Viewed broadside, she seemed about seventy feet long. Certainly 
she looked the worse for wear, as if her home port wherever that 
might be were a long way off. 

I can't say what first suggested it perhaps several slightly 
foreign-looking details that caught my eye but suddenly I knew. 

I should have guessed sooner. Hadn't I seen the newspapers last 
winter when word had first been flashed out of the wilderness to an 
astonished world? 

No matter. Here she was before my eyes. The "Gjoa" the little 
sloop which in three forgotten years had painfully accomplished 
what navigators had been attempting for centuries. 

Strange that I should come so long a way to dodge the turmoil 
of historic events, only to be the first to congratulate Roald Amund- 
sen as he completed his epoch-making Northwest Passage right 
here at Point Barrow! 


FOR some time the Bureau of Education had been putting up better 
schoolhouses along the coast, thus booming the Three R's at Wales, 
Tigara, Wainwright and now Utkiavie. 

With us at least, this "higher education" was a mixed blessing. 
Encouraged in school to follow the white man's eccentricities as 
closely as possible, the older boys now turned their New Year's 
celebration into a general rough-house, on the theory that if a little 
whoopee was good, a riot must be infinitely better. 

No longer were they satisfied with making a harmless racket. 
They had to barge into our locked houses with their oil cans, horns 
and drums and smash things up. 

"Boys, that's something you can't do around here any more," I 
told a grinning bunch, trying to sound tough. "If somebody asks 
you in, all right. But mind you don't try it otherwise. Especially 
on me" 

They laughed heartily, saying that I was only an old man (I was 
forty-three) and they were many. So what could I do if they wanted 
to come in? 

There was nothing spiteful in this. It was just that they hadn't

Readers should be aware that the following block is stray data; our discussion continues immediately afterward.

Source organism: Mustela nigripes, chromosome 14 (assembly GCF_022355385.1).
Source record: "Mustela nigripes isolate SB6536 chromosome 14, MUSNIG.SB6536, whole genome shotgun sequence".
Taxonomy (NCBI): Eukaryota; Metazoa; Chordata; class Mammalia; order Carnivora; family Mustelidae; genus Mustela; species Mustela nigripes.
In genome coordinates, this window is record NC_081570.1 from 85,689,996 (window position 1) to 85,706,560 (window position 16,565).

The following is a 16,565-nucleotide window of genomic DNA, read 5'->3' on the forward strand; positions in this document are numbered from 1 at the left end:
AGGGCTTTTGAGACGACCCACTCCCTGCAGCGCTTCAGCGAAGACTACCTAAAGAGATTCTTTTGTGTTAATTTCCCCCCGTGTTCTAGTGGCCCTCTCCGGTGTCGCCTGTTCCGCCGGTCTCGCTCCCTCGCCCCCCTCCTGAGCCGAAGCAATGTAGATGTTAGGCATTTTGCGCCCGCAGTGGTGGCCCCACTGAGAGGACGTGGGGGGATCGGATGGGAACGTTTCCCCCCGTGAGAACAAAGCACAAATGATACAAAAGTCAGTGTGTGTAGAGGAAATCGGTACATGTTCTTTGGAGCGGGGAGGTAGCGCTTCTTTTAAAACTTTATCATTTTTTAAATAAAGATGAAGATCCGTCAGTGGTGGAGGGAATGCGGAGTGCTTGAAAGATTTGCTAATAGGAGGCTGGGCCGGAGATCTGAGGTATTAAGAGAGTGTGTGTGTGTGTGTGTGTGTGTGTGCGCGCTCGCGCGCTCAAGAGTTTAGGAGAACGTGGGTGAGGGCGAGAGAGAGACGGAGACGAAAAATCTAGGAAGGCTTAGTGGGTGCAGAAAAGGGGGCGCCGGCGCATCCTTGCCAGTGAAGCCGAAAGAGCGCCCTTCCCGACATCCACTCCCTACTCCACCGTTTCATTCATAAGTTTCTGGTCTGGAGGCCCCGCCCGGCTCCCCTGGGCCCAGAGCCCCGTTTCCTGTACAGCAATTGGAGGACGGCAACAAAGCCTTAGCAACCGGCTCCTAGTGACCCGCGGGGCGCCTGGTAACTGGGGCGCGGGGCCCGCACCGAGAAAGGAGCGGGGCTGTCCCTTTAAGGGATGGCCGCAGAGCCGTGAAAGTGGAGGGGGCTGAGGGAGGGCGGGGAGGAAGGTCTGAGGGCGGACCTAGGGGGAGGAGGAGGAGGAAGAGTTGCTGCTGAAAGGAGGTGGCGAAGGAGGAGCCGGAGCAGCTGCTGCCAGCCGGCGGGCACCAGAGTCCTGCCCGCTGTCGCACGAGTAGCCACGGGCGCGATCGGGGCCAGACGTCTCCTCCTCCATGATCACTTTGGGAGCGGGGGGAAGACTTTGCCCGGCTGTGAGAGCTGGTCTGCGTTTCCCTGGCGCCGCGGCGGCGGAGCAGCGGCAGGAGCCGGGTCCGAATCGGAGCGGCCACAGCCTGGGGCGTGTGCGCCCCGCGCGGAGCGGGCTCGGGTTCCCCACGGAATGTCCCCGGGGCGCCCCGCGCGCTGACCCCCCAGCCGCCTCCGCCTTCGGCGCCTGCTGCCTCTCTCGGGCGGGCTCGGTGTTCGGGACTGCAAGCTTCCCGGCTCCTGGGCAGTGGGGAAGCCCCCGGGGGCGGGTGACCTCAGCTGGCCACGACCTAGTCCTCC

learned when to stop. And since that subject didn't seem to be in 
their schoolbooks, I decided to teach it to them myself. 

It was fifty-two below zero that New Year's Eve just the right 
temperature for lively devilment. But I was ready for them behind 
locked doors. 

In due time I heard the boys break into the ten-foot snow-porch, 
or entrance, attached to my house. I waited until all had had time 
to crowd into this narrow space. Then, jerking the inner door open, 
I threw four pails of icewater over them in quick succession. 

The place was cleared in no time and nature did the rest. Their 
clothing froze almost instantly. Some of the boys who couldn't 



bend their knees to run or walk had to be lugged home on sleds. 

The rest of the winter passed so quietly, without even the dance 
houses to furnish needed exercise, that active preparations for 
spring whaling came as a great relief. Perhaps that was why we had 
such a good year. It seemed, however, that hardly a season could 
pass without at least one accident of some sort. This time it hap- 
pened near the very end. 

The pack had closed in, leaving a chain of holes all up and down 
the flaw. Although I had our boat in a favorable spot, we lost a 
couple of small whales by not getting irons into them quickly 
enough. When a third came along, my crew put the boat right up on 
its back and I had that fellow harpooned before he could possibly 
dive. It was still a trick to get him alongside. With all hands shout-